A London court will rule on Wednesday whether WikiLeaks' founder Julian Assange, who angered the government by publishing thousands of secret diplomatic memos, can be extradited from Britain to Sweden for questioning over alleged sexual crimes.
Swedish authorities want to quiz the 40-year-old over accusations of rape and sexual assault made by two former female volunteers for his WikiLeaks organization.
The case has cast a shadow over Assange and his whistle-blowing website which published a cache of more than 250,000 secret U.S. diplomatic cables last year and caused a media sensation.
A British judge approved the Swedish request for the computer expert's extradition in February, but Assange appealed against that decision.
His lawyers have argued the Swedish demand is legally flawed and that the sex was consensual. Assange, who is free under strict bail conditions, has also accused the United States of putting pressure on Britain, Sweden and the media.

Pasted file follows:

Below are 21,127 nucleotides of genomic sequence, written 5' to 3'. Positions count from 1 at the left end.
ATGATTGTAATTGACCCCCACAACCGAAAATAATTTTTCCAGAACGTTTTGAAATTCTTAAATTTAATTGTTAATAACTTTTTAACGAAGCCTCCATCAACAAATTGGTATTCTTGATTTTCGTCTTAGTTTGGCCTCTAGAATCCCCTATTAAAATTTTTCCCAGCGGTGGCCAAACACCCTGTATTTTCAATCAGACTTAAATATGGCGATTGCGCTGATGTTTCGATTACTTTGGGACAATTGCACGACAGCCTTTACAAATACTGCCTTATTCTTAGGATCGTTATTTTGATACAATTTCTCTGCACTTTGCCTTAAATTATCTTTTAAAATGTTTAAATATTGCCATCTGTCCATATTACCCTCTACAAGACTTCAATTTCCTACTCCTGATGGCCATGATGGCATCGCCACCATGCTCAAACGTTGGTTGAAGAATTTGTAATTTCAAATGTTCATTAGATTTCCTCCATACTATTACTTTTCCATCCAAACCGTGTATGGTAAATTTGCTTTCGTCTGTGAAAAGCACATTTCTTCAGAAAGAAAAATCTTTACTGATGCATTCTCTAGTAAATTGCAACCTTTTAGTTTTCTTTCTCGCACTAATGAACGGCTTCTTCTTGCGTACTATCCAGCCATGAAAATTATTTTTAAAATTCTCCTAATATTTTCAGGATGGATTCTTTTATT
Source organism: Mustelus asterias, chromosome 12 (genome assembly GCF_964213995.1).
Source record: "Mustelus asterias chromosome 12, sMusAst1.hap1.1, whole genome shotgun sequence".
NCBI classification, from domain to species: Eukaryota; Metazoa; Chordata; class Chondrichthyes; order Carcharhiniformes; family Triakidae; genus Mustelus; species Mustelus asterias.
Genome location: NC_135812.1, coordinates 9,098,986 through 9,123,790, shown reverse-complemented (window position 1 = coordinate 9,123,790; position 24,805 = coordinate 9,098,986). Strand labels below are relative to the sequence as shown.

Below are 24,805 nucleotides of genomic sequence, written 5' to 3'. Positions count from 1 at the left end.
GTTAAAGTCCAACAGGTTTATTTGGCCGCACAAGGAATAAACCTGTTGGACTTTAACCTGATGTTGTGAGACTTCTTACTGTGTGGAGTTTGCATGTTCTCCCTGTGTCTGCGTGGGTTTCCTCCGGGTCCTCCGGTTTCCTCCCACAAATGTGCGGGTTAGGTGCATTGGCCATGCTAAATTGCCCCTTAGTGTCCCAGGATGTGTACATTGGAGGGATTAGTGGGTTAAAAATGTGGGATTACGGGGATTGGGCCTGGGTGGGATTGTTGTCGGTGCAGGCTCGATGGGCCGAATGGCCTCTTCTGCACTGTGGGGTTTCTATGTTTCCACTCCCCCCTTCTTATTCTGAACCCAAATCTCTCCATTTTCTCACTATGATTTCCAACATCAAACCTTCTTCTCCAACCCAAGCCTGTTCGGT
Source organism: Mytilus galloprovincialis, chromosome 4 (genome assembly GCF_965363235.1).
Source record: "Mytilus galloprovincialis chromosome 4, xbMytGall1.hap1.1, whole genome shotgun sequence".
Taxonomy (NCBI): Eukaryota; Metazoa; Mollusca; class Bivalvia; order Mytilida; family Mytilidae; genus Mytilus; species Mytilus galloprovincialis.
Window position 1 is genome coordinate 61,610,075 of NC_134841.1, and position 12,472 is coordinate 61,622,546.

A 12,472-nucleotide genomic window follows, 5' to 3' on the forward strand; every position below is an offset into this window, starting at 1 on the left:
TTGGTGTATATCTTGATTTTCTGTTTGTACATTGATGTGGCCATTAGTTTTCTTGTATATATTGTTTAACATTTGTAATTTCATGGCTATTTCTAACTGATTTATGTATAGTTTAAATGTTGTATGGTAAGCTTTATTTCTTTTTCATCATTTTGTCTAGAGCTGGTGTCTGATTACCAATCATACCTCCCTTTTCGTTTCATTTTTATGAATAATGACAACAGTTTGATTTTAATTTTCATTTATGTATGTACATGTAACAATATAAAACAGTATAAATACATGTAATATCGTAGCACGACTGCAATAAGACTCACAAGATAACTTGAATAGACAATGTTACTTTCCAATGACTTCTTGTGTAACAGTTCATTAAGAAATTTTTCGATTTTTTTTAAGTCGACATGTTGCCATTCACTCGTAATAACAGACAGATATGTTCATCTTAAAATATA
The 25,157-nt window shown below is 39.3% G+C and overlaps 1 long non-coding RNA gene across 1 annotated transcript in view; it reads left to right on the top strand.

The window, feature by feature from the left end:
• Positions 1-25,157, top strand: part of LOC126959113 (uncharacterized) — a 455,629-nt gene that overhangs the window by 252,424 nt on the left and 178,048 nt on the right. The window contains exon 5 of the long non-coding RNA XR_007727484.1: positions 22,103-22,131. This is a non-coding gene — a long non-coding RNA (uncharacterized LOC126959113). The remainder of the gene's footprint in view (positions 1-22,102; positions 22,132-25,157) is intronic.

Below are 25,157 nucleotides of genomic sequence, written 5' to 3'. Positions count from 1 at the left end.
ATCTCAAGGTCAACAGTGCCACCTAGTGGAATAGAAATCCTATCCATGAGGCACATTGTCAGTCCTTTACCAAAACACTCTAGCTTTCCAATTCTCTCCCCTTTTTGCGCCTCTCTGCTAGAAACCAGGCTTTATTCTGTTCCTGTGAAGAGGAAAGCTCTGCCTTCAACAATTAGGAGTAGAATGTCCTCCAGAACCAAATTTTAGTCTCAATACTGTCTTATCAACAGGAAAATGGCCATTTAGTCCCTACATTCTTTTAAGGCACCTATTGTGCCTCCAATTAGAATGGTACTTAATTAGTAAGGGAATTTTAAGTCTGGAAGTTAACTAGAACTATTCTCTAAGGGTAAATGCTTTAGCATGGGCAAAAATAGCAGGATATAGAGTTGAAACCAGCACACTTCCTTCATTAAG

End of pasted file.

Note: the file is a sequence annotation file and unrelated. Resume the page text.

London's High Court is due to hand down its ruling on Wednesday morning. If it backs extradition, then Assange, who was arrested almost 11 months ago, will have two weeks in which to lodge an appeal.
However, any appeal to Britain's highest judicial body, the Supreme Court, can be done only on a point of law considered to be of general public interest.
Last month, Assange, an Australian citizen, said WikiLeaks would stop publishing secret cables and devote itself instead to fund-raising because of a financial blockade on payments to the site by U.S. firms such as Visa and MasterCard.
He said if the blockade was not ended by the turn of the year, WikiLeaks would not be able to continue.
(Reporting by Michael Holden; Editing by Robert Woodward)